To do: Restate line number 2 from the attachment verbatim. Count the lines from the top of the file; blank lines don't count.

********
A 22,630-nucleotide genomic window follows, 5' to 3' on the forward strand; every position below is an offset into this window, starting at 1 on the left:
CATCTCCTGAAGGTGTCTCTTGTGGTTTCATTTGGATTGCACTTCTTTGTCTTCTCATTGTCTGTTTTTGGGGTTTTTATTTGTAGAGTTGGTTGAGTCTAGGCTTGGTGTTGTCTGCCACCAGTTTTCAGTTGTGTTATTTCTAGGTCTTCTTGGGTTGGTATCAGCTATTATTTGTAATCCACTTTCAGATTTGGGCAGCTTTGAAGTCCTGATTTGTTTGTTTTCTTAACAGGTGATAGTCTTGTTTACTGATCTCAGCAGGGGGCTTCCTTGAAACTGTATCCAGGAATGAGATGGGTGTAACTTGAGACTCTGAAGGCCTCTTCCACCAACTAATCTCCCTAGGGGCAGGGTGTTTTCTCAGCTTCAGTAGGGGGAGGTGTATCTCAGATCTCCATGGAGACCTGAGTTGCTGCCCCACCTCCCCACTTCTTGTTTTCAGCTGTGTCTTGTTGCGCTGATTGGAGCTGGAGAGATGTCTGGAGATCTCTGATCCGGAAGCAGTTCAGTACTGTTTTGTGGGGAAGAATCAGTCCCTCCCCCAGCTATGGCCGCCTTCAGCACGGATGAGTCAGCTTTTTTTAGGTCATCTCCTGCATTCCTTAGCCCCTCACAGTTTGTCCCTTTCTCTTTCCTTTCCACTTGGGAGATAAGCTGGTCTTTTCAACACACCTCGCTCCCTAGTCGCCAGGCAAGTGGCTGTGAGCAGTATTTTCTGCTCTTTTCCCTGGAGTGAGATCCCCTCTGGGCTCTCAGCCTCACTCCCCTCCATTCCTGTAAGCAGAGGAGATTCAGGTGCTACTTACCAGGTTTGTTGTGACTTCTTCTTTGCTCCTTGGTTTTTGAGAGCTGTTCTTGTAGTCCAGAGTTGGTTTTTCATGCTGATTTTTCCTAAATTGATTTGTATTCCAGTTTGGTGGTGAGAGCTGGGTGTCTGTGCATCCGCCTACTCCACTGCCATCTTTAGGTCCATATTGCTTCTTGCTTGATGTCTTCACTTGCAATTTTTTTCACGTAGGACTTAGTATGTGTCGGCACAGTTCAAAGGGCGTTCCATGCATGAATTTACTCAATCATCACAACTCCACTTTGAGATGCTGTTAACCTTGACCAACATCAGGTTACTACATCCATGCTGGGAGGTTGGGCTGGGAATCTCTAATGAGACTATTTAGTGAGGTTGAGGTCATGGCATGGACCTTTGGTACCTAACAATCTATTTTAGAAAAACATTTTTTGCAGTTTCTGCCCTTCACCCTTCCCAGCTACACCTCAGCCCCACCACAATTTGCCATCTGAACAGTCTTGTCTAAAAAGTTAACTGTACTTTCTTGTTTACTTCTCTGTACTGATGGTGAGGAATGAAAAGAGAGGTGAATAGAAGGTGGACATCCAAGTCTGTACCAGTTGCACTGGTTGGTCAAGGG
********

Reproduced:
CATCTCCTGAAGGTGTCTCTTGTGGTTTCATTTGGATTGCACTTCTTTGTCTTCTCATTGTCTGTTTTTGGGGTTTTTATTTGTAGAGTTGGTTGAGTCTAGGCTTGGTGTTGTCTGCCACCAGTTTTCAGTTGTGTTATTTCTAGGTCTTCTTGGGTTGGTATCAGCTATTATTTGTAATCCACTTTCAGATTTGGGCAGCTTTGAAGTCCTGATTTGTTTGTTTTCTTAACAGGTGATAGTCTTGTTTACTGATCTCAGCAGGGGGCTTCCTTGAAACTGTATCCAGGAATGAGATGGGTGTAACTTGAGACTCTGAAGGCCTCTTCCACCAACTAATCTCCCTAGGGGCAGGGTGTTTTCTCAGCTTCAGTAGGGGGAGGTGTATCTCAGATCTCCATGGAGACCTGAGTTGCTGCCCCACCTCCCCACTTCTTGTTTTCAGCTGTGTCTTGTTGCGCTGATTGGAGCTGGAGAGATGTCTGGAGATCTCTGATCCGGAAGCAGTTCAGTACTGTTTTGTGGGGAAGAATCAGTCCCTCCCCCAGCTATGGCCGCCTTCAGCACGGATGAGTCAGCTTTTTTTAGGTCATCTCCTGCATTCCTTAGCCCCTCACAGTTTGTCCCTTTCTCTTTCCTTTCCACTTGGGAGATAAGCTGGTCTTTTCAACACACCTCGCTCCCTAGTCGCCAGGCAAGTGGCTGTGAGCAGTATTTTCTGCTCTTTTCCCTGGAGTGAGATCCCCTCTGGGCTCTCAGCCTCACTCCCCTCCATTCCTGTAAGCAGAGGAGATTCAGGTGCTACTTACCAGGTTTGTTGTGACTTCTTCTTTGCTCCTTGGTTTTTGAGAGCTGTTCTTGTAGTCCAGAGTTGGTTTTTCATGCTGATTTTTCCTAAATTGATTTGTATTCCAGTTTGGTGGTGAGAGCTGGGTGTCTGTGCATCCGCCTACTCCACTGCCATCTTTAGGTCCATATTGCTTCTTGCTTGATGTCTTCACTTGCAATTTTTTTCACGTAGGACTTAGTATGTGTCGGCACAGTTCAAAGGGCGTTCCATGCATGAATTTACTCAATCATCACAACTCCACTTTGAGATGCTGTTAACCTTGACCAACATCAGGTTACTACATCCATGCTGGGAGGTTGGGCTGGGAATCTCTAATGAGACTATTTAGTGAGGTTGAGGTCATGGCATGGACCTTTGGTACCTAACAATCTATTTTAGAAAAACATTTTTTGCAGTTTCTGCCCTTCACCCTTCCCAGCTACACCTCAGCCCCACCACAATTTGCCATCTGAACAGTCTTGTCTAAAAAGTTAACTGTACTTTCTTGTTTACTTCTCTGTACTGATGGTGAGGAATGAAAAGAGAGGTGAATAGAAGGTGGACATCCAAGTCTGTACCAGTTGCACTGGTTGGTCAAGGG